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E-stim with Mirena in situ

What is the general consensus on using vaginal e-stim with a Mirena in situ? A copper IUD is contra-indicated , Mirena is plastic but there is concern from some that there is a small amount of a metal oxide in the strings. Here in Australia the view is no evidence either way so don't use but many women who could benefit don't get to try stim as a treatment option due to their Mirena. Is there any evidence for/against? It is the most common question I get asked as the major retailer of e-stim machines to physios here in Australia . If the cervix is sitting high ( not prolapsed ) and a reasonable work/rest ratio used there should not be risk of current concentration / heating effect. Any clarification on this please as the manufacturers won't . I have used in my own practice with informed consent but am wary of advising others without concrete evidence. thanks

Fiona Rogers

2 months ago

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L.Laakso335
L.Laakso335

Hi again, Fiona. Pleased to see that a Tim has responded. I’m happy to take this conversation off-line. I can be found on LinkedIn where we can do so. Cheers, Liisa

Fiona Rogers
Fiona Rogers

Hi Tim, Thank you for your response. I tend to be of the same opinion re the Mirena but have struggled to find any evidence. It is also the most common question I get asked and here in Australia everyone seems to be much more cautious with this. My thought process is even if there were a heating effect , using it on a work/rest ratio of say 5/10 would allow dissipation anyway, and if the cervix with the Mirena in situ is sitting high then it is unlikely to be in the field. I will try the companies again, and the manufacturer of the Mirena and if i hear anything new will report back. Thanks again for taking the time to respond. kind regards Fiona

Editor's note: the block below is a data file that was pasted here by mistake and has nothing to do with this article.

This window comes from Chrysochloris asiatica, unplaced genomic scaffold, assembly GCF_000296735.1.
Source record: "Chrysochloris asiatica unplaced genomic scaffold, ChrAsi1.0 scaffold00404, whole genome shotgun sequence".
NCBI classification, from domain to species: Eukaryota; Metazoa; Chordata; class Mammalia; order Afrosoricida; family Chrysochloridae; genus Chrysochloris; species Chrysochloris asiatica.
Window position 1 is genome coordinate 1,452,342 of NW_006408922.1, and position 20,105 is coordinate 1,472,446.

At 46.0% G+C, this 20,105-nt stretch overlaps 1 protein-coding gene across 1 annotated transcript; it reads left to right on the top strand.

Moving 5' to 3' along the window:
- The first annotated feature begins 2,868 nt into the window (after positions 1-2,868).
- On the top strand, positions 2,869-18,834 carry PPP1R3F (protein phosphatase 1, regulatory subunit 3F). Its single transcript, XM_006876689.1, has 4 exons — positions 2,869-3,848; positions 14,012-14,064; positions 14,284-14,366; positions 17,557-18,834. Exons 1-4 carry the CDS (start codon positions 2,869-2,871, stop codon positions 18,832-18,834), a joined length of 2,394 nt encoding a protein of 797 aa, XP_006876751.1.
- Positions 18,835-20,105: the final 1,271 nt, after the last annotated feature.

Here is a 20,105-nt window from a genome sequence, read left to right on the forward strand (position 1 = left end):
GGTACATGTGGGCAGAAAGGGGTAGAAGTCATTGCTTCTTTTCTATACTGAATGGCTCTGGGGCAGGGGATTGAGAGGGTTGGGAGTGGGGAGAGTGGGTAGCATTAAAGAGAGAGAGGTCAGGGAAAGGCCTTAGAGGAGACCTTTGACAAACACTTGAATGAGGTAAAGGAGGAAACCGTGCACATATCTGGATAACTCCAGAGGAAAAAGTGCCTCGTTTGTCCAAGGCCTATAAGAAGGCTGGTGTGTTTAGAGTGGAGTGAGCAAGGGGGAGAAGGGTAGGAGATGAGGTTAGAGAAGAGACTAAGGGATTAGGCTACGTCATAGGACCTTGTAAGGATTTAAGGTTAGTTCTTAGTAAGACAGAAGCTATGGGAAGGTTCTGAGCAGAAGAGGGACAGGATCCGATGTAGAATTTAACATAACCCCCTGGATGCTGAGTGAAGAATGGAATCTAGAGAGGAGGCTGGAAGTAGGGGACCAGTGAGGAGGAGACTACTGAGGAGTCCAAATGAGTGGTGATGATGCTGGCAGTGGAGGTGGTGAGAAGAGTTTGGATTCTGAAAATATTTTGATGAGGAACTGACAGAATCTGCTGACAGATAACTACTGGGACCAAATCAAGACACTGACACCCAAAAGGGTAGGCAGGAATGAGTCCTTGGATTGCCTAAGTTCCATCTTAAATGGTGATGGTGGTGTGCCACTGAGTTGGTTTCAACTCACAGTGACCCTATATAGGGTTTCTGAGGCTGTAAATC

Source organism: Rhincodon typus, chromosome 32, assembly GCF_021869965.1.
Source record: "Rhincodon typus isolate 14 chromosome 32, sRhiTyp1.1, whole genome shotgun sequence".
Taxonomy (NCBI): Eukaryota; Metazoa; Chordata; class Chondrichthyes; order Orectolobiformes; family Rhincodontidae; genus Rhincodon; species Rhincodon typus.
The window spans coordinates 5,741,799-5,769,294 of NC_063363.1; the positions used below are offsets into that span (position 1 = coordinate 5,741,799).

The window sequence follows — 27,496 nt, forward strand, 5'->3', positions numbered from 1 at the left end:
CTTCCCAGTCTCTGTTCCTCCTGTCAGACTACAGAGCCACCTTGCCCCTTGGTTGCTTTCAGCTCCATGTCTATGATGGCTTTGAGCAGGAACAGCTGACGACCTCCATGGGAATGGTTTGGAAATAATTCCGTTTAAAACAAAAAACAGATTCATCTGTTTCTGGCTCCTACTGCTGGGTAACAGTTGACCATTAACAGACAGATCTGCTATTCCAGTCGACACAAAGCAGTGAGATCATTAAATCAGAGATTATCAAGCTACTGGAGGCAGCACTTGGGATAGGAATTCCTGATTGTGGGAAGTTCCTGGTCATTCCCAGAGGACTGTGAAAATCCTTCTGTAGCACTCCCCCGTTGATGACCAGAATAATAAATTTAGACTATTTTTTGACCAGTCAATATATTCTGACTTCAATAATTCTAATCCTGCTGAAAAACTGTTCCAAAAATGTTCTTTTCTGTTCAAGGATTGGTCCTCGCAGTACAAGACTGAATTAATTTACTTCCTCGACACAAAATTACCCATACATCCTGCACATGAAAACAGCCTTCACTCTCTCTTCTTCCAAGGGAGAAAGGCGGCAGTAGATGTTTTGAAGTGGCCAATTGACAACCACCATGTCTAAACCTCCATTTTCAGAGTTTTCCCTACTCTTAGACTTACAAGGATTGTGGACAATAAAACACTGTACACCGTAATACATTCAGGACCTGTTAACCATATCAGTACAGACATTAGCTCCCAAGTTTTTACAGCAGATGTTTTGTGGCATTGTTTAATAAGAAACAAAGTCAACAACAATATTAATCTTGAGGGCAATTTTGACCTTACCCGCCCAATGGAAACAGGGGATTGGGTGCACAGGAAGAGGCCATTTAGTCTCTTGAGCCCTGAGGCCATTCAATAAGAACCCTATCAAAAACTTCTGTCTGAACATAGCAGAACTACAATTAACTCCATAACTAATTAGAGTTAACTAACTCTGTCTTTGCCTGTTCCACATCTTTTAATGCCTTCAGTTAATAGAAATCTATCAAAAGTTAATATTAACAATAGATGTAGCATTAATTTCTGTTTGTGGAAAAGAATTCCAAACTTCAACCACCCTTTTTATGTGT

Prof Tim Watson
Prof Tim Watson

Fiona. Sorry for the delay in joining in with this conversation. This is a question that I get asked with remarkable regularity - and there is no simpleanswer so far as I can tell. There is certainly nothing that I have seen in the evidence which suggests that there would be an adverse outcome. There is a 'historical' contraindication listed in several publications which suggests that E Stim - especially with a vaginal electrode - should not be utilised if the patient has such an implant BUT if the implant is a plastic structure, the current will have no effect on it, and indeed, the plastic will have no significant effect on the current (pathway through the tissues) being used. Even if the device was metal based, there is no strong argument for it constituting a contraindication - though I am sure that some might disagree with this opinion (I tend to take a more liberal view than some when it comes to contraindications!). In essence, my response when therapists ask me is that the Mirena device does not constitute a contraindication to the use of E Stim - whether with an internal (vaginal) or external electrode placement.

Fiona Rogers
Fiona Rogers

Thank you for responding Liisa, really appreciate it. From my research over the time, there is no evidence one way or the other which is the frustrating thing . I had hoped someone may have seen some that I had missed! and this seems to be where the cautionary approach comes from here in Aus. In the UK and Canada there seems to be no restrictions but i have had no joy from manufacturers on the topic. Do you know what is currently taught here? Would you have concerns re just the plastic component of the Mirena as well? If you are happy to pursue this topic offline via email I'd be very grateful . Whilst i run the website pelvicfloorexercise where we sell the machines I also still work clinically and am regularly asked about this so am quite keen to find a resolution one way or the other. regards Fiona Rogers

L.Laakso335
L.Laakso335

Hi Fiona. I have been observing to see if you’ve had a response and as there appears to be no-one willing to venture specific advice, I would suggest that there is no evidence (one way or the other). I would start by contacting the manufacturer to determine if, what, and how much ‘metal oxide’ exists in the device. Some manufacturers will have specific advice on how their device is used, and any potential precautions or contra-indications which may have resulted from adverse incident reports. All best, Liisa Laakso

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